So, how do we deal with this? Well, for one thing, parents need to get involved with what their kids are doing online. I can’t say this enough: as a parent, it’s your responsibility to know what your child is doing in cyberspace, and to keep your kids safe on the internet. Don’t count on your teen to come to you if they’ve been a victim. Most of the time, they won’t.
- And John, it's your job as a parent to not leave your child alone in a shopping mall to play video games while your wife goes off to buy a lamp, or Mark Lunsford goes off to his girl friends, late at night, and leaves the doors unlocked. Take some responsibility for your own actions, sir!!! I guess you are a hypocrite... Do as I say, not as I do...
- Put the computer in a high-traffic area of your home – never in your child’s bedroom where you can’t keep tabs on them.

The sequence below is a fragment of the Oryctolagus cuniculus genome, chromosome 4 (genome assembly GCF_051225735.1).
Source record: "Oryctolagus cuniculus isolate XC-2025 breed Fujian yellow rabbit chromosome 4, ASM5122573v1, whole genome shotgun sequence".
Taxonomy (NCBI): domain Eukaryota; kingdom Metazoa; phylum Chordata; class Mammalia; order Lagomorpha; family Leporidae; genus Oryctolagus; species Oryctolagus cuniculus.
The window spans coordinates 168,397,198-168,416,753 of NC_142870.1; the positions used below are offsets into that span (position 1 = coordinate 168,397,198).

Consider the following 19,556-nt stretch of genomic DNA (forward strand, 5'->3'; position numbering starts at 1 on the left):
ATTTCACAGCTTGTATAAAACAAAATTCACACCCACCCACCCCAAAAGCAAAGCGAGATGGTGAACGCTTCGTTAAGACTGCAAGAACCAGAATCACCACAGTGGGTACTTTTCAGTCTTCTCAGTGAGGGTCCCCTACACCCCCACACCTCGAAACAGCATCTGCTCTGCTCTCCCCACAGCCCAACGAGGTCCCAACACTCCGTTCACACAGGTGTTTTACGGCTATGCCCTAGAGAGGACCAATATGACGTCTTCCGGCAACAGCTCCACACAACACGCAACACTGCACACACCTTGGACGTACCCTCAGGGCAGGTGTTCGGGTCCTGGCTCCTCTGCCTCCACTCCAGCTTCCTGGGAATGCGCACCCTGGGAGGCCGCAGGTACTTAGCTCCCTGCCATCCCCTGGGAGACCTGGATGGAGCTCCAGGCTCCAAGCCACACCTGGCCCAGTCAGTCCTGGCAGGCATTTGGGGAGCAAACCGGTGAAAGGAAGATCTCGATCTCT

- Make sure your teen knows never to give out any personal information online.
- Check out this video from Netsmartz.org for some good ideas about how to talk to your kids about cyberbullying.
- Download “Stop Cyberbullying Before it Starts” from the National Crime Prevention Council here (PDF).
You can use the growing problem of cyberbullying as an opportunity to sit down at the computer with your kids and get to know what they’re doing online. Taking a little time with your kid can go a long way to keeping them safe – and there’s nothing more important than that!
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Council Members Plan to Push for Registry
BY ERIC K. WARD
Columbia City Council at-large members Tameika Isaac Devine (Email) and Daniel Rickenmann (Contact) say they plan to push for a residency restriction on sex offenders.
The elected officials say they were prompted by a movement among surrounding local governments to limit where sex offenders can live. The idea is getting attention at the state level as well.